PINGED: Presidential candidates, by and large, aren’t using email security protections that prevent supporters from receiving phishing and scam emails that appear to come from their campaigns.

A study by the email security firm Agari of 12 candidates found that only two of them were fully using the tool called Domain-based Message Authentication, Reporting, and Conformance, or DMARC — Sen. Elizabeth Warren (D-Mass.) and former Massachusetts governor Bill Weld, who is launching a long-shot challenge to President Trump for the Republican nomination.

DMARC basically verifies that emails that look as if they come from an organization’s Web domain — such as — were actually sent from that domain.

Another email security firm, ValiMail, showed me a separate tally that found former vice president Joe Biden was also protected by DMARC — but was directing phony emails to recipients’ spam folders rather than rejecting them entirely. 

Agari Chief Marketing Officer Armen Najarian told me that sending phishing emails to a spam folder isn’t good enough when it comes to political campaigns, though. He noted that the spearphishing email that allowed Russian hackers to compromise Hillary Clinton’s 2016 campaign first arrived in chairman John Podesta’s spam folder.

The campaign for Rep. Tulsi Gabbard (D-Hawaii), who was not included in the Agari tally, also has DMARC set up to reject phony emails entirely. 

Correction: This version of the newsletter has been updated to correct the Gabbard campaign's DMARC status and to include the Agari official who commented on phishing emails.

PATCHED: Lawmakers on the House Homeland Security and Appropriations committees are beating the drum for more cybersecurity funding at DHS.   

Rep. Lucille Roybal-Allard (D-Calif.), who chairs the Appropriations Committee’s DHS panel, will decry proposed cuts to that department’s cybersecurity budget during a hearing this morning, according to a draft of her opening statement that was shared with me.

She’ll be joining House Homeland Security Chairman Bennie Thompson (D-Miss) and cyber panel chair Cedric Richmond (D-La.) who made similar complaints during a separate budget hearing Tuesday. The Committee’s ranking Republican, Mike Rogers (Ala.), also earlier urged more DHS cyber funding in a letter to appropriators that was also signed by Thompson.

Chris Krebs, who leads DHS’s cybersecurity division, told Homeland Security lawmakers at Tuesday’s hearing that the administration’s most recent budget request is outdated and doesn’t reflect his agency’s expanding mission -- which includes helping state and local governments with cybersecurity and helping protect the 2020 elections. When one lawmaker asked Krebs whether he’d spend all the money if Congress doubled his budget, he replied: “Yes, sir.”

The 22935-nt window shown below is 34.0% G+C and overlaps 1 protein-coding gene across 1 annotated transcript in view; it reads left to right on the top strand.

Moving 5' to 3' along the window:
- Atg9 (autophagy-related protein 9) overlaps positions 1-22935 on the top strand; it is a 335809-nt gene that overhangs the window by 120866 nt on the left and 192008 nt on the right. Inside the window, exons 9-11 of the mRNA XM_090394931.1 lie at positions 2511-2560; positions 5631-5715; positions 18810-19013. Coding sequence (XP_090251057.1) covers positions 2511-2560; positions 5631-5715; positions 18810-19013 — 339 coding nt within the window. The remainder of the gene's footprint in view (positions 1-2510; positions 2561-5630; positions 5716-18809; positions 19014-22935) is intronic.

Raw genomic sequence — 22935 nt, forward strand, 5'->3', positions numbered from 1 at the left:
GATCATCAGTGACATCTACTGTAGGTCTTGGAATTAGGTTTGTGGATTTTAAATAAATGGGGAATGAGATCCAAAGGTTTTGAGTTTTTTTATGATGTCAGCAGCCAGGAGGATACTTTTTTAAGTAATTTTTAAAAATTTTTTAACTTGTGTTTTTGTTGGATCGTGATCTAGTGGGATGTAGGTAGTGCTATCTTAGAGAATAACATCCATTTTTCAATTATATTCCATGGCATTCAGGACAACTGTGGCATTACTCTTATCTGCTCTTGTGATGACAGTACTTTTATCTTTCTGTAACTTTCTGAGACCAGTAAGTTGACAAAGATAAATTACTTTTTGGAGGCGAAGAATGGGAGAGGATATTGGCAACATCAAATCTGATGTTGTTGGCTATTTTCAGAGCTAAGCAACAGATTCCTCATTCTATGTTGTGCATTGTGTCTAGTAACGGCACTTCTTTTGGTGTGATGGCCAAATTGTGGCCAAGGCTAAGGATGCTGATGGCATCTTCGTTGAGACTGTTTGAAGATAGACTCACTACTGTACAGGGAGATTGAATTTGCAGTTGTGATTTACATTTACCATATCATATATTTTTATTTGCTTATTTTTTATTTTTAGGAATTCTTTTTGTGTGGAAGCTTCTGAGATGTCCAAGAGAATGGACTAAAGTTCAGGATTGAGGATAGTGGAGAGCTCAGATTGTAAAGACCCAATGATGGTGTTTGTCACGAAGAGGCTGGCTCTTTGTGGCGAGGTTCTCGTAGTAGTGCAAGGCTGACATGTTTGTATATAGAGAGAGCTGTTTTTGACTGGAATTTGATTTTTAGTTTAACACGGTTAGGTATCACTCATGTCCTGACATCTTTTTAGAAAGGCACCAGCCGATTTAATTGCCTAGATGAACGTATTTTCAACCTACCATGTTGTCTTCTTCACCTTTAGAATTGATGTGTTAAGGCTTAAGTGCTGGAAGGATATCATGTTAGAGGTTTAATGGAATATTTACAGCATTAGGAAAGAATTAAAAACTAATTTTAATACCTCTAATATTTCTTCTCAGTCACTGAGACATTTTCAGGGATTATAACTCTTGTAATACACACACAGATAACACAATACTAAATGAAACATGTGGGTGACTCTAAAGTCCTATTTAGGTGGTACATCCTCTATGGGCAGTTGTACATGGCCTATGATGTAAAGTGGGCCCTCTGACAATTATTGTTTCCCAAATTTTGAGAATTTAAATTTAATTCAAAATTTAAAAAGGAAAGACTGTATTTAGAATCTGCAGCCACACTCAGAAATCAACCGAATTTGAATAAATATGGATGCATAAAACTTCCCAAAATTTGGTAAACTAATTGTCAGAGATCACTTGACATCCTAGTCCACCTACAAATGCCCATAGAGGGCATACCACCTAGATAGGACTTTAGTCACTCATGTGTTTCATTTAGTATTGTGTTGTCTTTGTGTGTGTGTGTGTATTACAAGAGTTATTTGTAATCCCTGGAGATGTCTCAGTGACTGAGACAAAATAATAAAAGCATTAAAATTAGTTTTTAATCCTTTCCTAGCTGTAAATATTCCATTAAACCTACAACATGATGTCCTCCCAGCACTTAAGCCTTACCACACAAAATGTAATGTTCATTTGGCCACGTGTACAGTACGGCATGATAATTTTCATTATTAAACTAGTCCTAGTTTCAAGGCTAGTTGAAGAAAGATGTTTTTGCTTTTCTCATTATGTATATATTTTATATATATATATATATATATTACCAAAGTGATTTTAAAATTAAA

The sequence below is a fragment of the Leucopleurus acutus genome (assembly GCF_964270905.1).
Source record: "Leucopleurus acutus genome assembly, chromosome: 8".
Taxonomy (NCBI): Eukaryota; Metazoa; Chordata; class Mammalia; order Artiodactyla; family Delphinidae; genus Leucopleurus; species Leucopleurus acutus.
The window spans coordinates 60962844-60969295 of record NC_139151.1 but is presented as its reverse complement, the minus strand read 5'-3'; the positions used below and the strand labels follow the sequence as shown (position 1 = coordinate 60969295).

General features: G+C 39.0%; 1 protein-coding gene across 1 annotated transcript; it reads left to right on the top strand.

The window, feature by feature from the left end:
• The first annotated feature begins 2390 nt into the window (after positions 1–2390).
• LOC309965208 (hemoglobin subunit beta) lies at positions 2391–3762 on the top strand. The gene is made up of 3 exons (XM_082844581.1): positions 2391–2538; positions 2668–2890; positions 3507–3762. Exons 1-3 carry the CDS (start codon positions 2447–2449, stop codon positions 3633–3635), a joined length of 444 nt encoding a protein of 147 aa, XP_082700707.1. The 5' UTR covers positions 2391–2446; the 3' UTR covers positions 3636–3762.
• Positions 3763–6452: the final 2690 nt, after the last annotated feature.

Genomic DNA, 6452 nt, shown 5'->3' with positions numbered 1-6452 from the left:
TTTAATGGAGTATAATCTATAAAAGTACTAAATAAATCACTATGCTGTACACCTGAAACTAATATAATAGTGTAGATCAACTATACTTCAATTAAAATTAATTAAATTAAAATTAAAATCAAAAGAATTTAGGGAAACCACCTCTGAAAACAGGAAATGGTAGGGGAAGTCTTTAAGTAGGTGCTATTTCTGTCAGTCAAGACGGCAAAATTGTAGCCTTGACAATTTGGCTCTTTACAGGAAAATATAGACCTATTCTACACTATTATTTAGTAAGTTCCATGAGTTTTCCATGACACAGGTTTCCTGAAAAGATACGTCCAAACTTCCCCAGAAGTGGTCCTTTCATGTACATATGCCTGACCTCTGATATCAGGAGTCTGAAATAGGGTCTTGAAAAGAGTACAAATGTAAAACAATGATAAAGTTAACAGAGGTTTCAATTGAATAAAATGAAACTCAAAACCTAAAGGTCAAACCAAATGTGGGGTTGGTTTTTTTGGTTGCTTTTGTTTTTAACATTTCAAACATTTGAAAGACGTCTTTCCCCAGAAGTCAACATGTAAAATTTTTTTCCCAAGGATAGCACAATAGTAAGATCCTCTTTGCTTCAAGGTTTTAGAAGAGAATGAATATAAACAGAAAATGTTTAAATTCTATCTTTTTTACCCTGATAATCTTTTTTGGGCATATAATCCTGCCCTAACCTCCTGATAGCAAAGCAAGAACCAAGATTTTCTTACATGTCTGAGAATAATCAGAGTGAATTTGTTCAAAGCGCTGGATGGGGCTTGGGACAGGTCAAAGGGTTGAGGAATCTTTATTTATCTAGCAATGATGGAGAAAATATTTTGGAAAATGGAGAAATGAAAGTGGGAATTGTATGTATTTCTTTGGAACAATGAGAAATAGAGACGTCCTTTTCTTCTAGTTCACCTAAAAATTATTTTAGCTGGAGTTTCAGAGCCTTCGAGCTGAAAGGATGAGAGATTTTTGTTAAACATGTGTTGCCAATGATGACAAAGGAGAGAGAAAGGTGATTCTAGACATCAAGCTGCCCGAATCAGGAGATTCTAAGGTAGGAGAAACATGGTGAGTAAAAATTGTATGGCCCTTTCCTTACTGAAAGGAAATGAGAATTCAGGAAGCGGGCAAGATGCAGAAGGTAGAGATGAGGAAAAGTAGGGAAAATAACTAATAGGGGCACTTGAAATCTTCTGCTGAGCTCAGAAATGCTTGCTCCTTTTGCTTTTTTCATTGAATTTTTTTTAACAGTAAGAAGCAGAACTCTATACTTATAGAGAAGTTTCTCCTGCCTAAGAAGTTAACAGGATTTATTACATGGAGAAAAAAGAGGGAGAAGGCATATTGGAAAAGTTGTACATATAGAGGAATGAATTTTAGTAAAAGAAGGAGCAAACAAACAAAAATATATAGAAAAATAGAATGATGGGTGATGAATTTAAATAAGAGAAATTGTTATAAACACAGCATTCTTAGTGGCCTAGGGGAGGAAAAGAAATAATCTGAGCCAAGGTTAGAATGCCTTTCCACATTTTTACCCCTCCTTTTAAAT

PWNED: The Trump administration has signaled it may seek the permanent renewal of a controversial surveillance law that has allowed the National Security Agency to gather and analyze Americans’ phone records as part of terrorism investigations, my colleague Ellen Nakashima reports this morning.

The White House was preparing a public statement calling on Congress to fully reauthorize Section 215 of the Patriot Act, but that plan was put on hold without explanation, Ellen reported.

“Section 215 was last revised in 2015 as part of the USA Freedom Act after a former NSA contractor, Edward Snowden, exposed how the government was collecting vast quantities of Americans’ phone logs to be able to scan them for clues to terrorist plots,” Ellen explained. The NSA later suspended the program because of technical issues that “put Americans’ privacy at risk.”

On Tuesday, the NSA revealed that it disclosed the identities of about 75 percent more U.S. residents or corporations to other government agencies than it did the previous year under a separate surveillance law, according to an annual transparency report.

But the statistics…may reflect an increase in the number of people or American businesses being victimized by a foreign government, including through computer hacks, and whose identities were revealed to warn them, a U.S. official said,” my colleague Shane Harris reported.

In 2018, the NSA unmasked the identities of 16,721 “U.S. persons,” a term that includes corporations, according to the report. “That was a more than 7,000-person increase from 2017,” Shane reported.The law that governs that surveillance program is due to expire in December and the NSA has recommended letting it lapse.